Pets Have Teeth Too!
Imagine how your teeth would look and feel if you didn't brush them daily. The same applies to your pets teeth. Unless you are regularly providing some form of dental care, you are neglecting an important factor in the overall health of your pet.
Periodontal (gum) disease is one of the most common conditions seen by veterinarians today. The problem begins when plaque and tartar are allowed to build up on your pets teeth. Plaque harbors the bacteria which can infect gum tissue and the roots of teeth resulting in disease and tooth loss.
Besides the negative impact on the oral cavity, bacteria can enter the bloodstream through the large network of blood vessels located near the gums and teeth. Recent studies have documented that certain heart, liver, and kidney diseases may be associated with these bacteria.
Signs and Symptoms of Poor Oral Health
Persistent bad breath
Sensitivity around the mouth
Pawing at the mouth
Loss of appetite
Plaque(often not visible unless stained)
Bleeding, inflamed, or receded gums
Tartar(creamy-brown, hard material)
Loose or missing teeth
Difficulty eating or chewing food
Caring For Your Pet's Teeth
The first step in promoting oral health is to contact your veterinarian for a thorough oral examination. At this time, it may be necessary have your pets teeth cleaned above and below the gumline. Like people, animals need this professional attention on a routine basis. This cleaning may require your pet to be put under anesthesia.
Recent advancements in anesthetic techniques and materials have greatly reduced the risks previously associated with this procedure. However, if you have any concerns regarding anesthesia, please discuss them with your veterinarian.
Since toothbrushing is considered the most effective method of removing plaque, most veterinarians recommend an oral hygiene program which includes brushing your pets teeth. It is important to use a toothbrush and toothpaste designed for pets.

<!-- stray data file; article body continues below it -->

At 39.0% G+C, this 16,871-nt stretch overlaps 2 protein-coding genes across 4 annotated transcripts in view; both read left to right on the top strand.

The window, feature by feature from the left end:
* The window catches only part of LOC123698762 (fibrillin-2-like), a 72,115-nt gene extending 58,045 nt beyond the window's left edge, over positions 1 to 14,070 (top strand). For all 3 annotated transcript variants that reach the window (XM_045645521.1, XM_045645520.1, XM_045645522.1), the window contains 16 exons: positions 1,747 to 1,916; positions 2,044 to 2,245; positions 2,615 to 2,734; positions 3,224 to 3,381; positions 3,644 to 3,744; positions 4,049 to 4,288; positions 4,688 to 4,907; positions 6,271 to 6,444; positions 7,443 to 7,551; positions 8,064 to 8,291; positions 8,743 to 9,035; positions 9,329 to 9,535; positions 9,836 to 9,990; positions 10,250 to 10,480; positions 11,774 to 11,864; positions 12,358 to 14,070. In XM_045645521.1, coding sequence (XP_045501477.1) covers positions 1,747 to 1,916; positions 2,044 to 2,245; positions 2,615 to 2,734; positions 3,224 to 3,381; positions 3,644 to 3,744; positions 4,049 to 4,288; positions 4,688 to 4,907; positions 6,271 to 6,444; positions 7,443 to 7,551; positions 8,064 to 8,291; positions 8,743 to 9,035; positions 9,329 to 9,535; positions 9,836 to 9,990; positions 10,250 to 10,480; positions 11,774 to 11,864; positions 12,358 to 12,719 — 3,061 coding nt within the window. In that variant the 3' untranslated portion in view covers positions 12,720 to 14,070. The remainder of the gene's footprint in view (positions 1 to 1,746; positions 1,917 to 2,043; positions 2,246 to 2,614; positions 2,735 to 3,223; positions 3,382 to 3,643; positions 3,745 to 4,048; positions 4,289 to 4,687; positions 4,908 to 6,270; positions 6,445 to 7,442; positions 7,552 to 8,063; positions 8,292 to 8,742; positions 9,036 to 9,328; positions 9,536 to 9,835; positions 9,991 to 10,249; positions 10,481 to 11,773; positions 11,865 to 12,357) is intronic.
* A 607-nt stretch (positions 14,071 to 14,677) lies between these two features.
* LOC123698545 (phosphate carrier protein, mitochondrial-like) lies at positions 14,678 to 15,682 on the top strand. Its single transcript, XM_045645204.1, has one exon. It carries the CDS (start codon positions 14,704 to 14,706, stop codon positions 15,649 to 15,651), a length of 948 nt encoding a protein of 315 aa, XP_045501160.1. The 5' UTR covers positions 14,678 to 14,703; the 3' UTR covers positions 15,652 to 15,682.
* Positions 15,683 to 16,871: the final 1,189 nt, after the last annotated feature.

Pet toothbrushes are ultra-soft and shaped to fit your pets mouth and teeth. Pet toothpastes have flavors that appeal to pets and need not be rinsed. Do not use human toothpaste or baking soda. These products often contain ingredients which should not be swallowed.
When brushing is not practical, veterinarians may recommend an antibacterial oral rinse or gel for some pets. These products are formulated specifically for pets, and with daily use, they can help slow accumulation of dental plaque.
Diet can be a major factor in the development of plaque and tartar. Soft or sticky foods may contribute to plaque build-up and subsequent periodontal disease.
Dry food, biscuits, and newly-formulated abrasive diets can be helpful in removing plaque above the gumline. In addition, specially-treated abrasive dental chews are also available for both cats and dogs.
Providing your pet with these abrasive, resilient dental chews is often a good alternative for those days when you do not brush. However, only toothbrushing can remove plaque and food debris below the gumline. It is below the gumline where disease causing bacteria flourish, resulting in irritation, inflammation, and infection.
Home Care Instructions
Brushing your pets teeth is easy and doesn't take much time. The first step is to select a convenient time when you and your pet are both relaxed.
For the first few days, simply hold your pet as you normally do when petting him/her. Gently stroke the outside of your pets cheeks with your finger for a minute or two. After each session, reward your pet with an appropriate treat and lots of praise.
For the next few days-after your pet has become comfortable with this activity-place a small amount of an animal dentifrice on your finger and let your pet sample the flavor. Pets like the taste of the dentifrice and will soon consider it a treat.
Next introduce your pet to an animal toothbrush or fingerbrush. Place a small amount of dentifrice on the brush. Gently raise your pets upper lip and place the brush against an upper tooth. With a slow circular motion, gently brush only that tooth and the adjoining gumline.
Each day gradually increase the number of teeth brushed, but go slowly. Do not go beyond your pets point of comfort. Build up to approximately 30 seconds of brushing per side.
And remember, after each session, reward your pet with a treat and lots of praise. If you are having any problems brushing your pet's teeth, contact your veterinarian.
Be patient proceed slowly and gently. Use plenty of petting and praise.
Soon, both you and your pet will look forward to the time you spend together during this important health care procedure.